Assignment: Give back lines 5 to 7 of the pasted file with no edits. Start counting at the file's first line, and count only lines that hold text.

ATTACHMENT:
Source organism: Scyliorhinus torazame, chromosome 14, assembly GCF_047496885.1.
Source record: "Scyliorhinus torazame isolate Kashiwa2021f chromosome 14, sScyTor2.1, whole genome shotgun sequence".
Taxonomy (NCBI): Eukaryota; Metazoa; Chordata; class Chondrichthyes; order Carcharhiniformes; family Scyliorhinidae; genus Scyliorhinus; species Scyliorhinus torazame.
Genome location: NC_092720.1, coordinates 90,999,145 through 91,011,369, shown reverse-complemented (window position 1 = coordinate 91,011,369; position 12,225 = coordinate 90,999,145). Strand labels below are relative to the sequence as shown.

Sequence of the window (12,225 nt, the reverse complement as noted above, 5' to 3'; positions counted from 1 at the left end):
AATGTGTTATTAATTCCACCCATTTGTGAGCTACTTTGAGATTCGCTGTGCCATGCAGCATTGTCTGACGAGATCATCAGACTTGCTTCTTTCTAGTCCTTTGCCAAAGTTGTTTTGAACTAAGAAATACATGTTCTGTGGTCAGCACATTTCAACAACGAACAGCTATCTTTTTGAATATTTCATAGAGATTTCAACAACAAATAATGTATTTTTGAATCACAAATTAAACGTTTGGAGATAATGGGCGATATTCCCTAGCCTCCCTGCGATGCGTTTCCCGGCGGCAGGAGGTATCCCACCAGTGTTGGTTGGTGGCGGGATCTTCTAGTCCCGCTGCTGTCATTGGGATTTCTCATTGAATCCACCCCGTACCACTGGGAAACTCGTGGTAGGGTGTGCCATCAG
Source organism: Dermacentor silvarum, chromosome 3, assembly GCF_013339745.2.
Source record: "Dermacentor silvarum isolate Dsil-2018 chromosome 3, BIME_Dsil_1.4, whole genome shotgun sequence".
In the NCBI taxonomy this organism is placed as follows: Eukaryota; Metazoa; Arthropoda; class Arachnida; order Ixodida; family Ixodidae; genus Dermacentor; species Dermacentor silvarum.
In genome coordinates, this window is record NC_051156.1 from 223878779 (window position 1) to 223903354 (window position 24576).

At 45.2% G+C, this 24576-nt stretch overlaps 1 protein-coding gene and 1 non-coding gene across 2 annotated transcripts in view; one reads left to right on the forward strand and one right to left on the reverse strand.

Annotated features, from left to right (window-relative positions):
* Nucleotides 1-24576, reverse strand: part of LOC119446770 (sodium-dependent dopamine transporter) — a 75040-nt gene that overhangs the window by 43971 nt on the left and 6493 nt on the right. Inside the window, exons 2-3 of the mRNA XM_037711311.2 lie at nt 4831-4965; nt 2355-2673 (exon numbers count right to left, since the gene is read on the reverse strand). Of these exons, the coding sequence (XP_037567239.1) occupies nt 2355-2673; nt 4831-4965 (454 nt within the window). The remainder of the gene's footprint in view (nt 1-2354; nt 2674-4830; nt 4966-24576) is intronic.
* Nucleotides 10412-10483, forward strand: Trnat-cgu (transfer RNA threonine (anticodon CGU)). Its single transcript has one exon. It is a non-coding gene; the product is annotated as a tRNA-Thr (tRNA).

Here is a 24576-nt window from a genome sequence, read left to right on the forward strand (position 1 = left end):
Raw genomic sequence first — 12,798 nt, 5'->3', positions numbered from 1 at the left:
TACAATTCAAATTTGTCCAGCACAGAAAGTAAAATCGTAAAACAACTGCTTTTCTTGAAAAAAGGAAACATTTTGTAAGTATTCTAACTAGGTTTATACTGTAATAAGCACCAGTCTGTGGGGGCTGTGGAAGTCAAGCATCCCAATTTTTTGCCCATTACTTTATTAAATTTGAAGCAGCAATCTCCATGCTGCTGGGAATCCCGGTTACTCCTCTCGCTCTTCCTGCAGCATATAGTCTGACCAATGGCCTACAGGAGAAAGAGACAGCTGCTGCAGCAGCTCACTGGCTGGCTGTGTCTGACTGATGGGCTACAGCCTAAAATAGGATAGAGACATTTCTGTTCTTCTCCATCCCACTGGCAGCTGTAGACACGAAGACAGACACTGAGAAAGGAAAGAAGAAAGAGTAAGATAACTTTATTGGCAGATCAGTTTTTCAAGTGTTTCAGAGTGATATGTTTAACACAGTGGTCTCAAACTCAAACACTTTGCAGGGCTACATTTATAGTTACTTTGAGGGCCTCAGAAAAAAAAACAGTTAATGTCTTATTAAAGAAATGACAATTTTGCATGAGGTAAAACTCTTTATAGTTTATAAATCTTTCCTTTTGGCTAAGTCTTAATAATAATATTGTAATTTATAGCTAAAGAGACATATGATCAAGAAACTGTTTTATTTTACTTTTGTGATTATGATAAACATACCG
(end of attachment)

Sequence of the window (12,225 nt, the reverse complement as noted above, 5' to 3'; positions counted from 1 at the left end):
AATGTGTTATTAATTCCACCCATTTGTGAGCTACTTTGAGATTCGCTGTGCCATGCAGCATTGTCTGACGAGATCATCAGACTTGCTTCTTTCTAGTCCTTTGCCAAAGTTGTTTTGAACTAAGAAATACATGTTCTGTGGTCAGCACATTTCAACAACGAACAGCTATCTTTTTGAATATTTCATAGAGATTTCAACAACAAATAATGTATTTTTGAATCACAAATTAAACGTTTGGAGATAATGGGCGATATTCCCTAGCCTCCCTGCGATGCGTTTCCCGGCGGCAGGAGGTATCCCACCAGTGTTGGTTGGTGGCGGGATCTTCTAGTCCCGCTGCTGTCATTGGGATTTCTCATTGAATCCACCCCGTACCACTGGGAAACTCGTGGTAGGGTGTGCCATCAG
Source organism: Dermacentor silvarum, chromosome 3, assembly GCF_013339745.2.